This paper appears as chapter 16 in D. Levine, V. R. Brown and V. T. Shirey (eds), Oscillations in Neural Networks, Lawerence Erlbaum and Associates, Publishers

©, 1999. Lawerence Erlbaum & Associates, Mahwah, NJ. 1999.

Foraging Search at the Edge of Chaos

George E. Mobus
Western Washington University

Paul S. Fisher
University of North Texas

Many animal species are faced with the problem of finding sparsely distributed resources that occur (and disappear) dynamically in a huge space. Furthermore the dynamics of these resources are stochastic and probably chaotic in terms of both spatial and temporal distribution. But they are not completely random. The search strategy is called foraging. It involves two interrelated phases which dominate the behavior of the animal based on the amount of knowledge it has regarding the location and timing of the resource. In the absence of knowledge or cues foraging animals adopt a stochastic search pattern that will have a reasonably high likelihood of bringing them into encounters with the resource. With knowledge or cues, the animal switches to a more directed search behavior.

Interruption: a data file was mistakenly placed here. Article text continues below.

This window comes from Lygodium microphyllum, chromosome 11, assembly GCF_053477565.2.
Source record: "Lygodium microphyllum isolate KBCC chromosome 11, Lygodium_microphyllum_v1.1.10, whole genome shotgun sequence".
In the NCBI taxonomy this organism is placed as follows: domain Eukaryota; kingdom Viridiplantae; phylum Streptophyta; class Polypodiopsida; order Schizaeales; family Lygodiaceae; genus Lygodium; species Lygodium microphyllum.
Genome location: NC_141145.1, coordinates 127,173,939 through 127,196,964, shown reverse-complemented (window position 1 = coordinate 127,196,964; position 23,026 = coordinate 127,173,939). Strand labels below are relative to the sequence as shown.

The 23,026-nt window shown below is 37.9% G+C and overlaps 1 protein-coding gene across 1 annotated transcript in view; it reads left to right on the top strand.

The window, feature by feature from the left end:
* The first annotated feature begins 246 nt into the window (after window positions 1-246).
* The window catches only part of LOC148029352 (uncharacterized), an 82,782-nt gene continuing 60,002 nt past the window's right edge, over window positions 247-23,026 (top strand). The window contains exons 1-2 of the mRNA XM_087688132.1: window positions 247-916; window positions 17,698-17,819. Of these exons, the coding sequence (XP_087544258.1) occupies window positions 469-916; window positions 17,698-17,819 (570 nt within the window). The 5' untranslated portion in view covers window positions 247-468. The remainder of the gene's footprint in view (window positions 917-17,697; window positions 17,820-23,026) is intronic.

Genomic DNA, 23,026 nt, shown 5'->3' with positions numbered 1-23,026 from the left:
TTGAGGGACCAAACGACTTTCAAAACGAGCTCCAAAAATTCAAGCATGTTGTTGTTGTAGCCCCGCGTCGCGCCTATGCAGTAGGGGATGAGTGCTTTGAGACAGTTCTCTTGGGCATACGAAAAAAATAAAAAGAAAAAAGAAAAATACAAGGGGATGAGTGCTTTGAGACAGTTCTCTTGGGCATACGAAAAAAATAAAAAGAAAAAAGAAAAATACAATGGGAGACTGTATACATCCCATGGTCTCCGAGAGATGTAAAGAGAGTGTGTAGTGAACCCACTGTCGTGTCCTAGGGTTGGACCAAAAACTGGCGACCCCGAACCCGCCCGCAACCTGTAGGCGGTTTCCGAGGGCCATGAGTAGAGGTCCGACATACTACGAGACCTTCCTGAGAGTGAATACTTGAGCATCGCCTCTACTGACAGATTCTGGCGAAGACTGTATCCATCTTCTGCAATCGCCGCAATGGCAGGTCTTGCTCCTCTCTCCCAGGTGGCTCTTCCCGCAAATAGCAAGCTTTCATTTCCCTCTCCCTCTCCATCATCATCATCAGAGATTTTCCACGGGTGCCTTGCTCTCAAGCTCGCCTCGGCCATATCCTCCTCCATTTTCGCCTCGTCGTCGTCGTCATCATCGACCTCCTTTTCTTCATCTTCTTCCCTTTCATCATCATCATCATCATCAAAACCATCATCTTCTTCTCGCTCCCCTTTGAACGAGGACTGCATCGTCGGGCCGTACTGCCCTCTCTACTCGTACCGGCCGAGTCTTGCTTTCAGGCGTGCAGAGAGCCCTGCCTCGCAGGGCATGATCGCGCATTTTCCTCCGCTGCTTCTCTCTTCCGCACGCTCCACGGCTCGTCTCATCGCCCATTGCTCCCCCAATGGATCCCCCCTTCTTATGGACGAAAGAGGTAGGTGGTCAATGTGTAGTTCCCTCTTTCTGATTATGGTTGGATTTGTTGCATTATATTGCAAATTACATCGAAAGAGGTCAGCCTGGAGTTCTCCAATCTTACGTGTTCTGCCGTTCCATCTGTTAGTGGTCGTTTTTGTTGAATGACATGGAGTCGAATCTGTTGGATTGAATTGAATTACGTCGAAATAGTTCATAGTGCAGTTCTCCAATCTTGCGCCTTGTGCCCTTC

Autonomous agents such as mobile robots may need to have these capabilities in order to find mission-critical objects yet no current algorithmic or heuristic search method adequately addresses this problem. The serendipitous discovery of a quasi-chaotic oscillating neural circuit used to generate motor signals in a mobile robot has led to the development of an autonomous agent search method that resembles foraging search in a number of details.

An oscillator circuit, based on the concept of a central pattern generator (CPG) in biology, is described qualitatively. Its role in controlling the motion of a mobile robot and the effects it has on search efficiency are presented. Constraining search to potentially fruitful paths before any useful heuristics are available to the searcher is a problem of general interest in artificial intelligence. Foraging search based on chaotic oscillators may prove useful in a more general way.


Quite typically, mobile robots that search for objects in their environment are programmed to scan the vicinity and, if they spot what they are seeking, plan a movement path to the object. If they do not sense their target object, they plan a movement path that will position them at a new observation point. Most often, these programs seek an optimal path between the two points. These approaches are computationally expensive. In stark contrast, many animals, when searching for food or other resources, exhibit seemingly non-optimal movements. They can be seen to weave and wander, sometimes erratically, through their search space. Animals are, however, generally successful in finding the resources they seek in spite of this seeming non-optimal pattern of search behavior[1]. Many animal species forage for critical survival resources such as food, water and shelter, as well as what might be called mission resources such as mates or nesting material.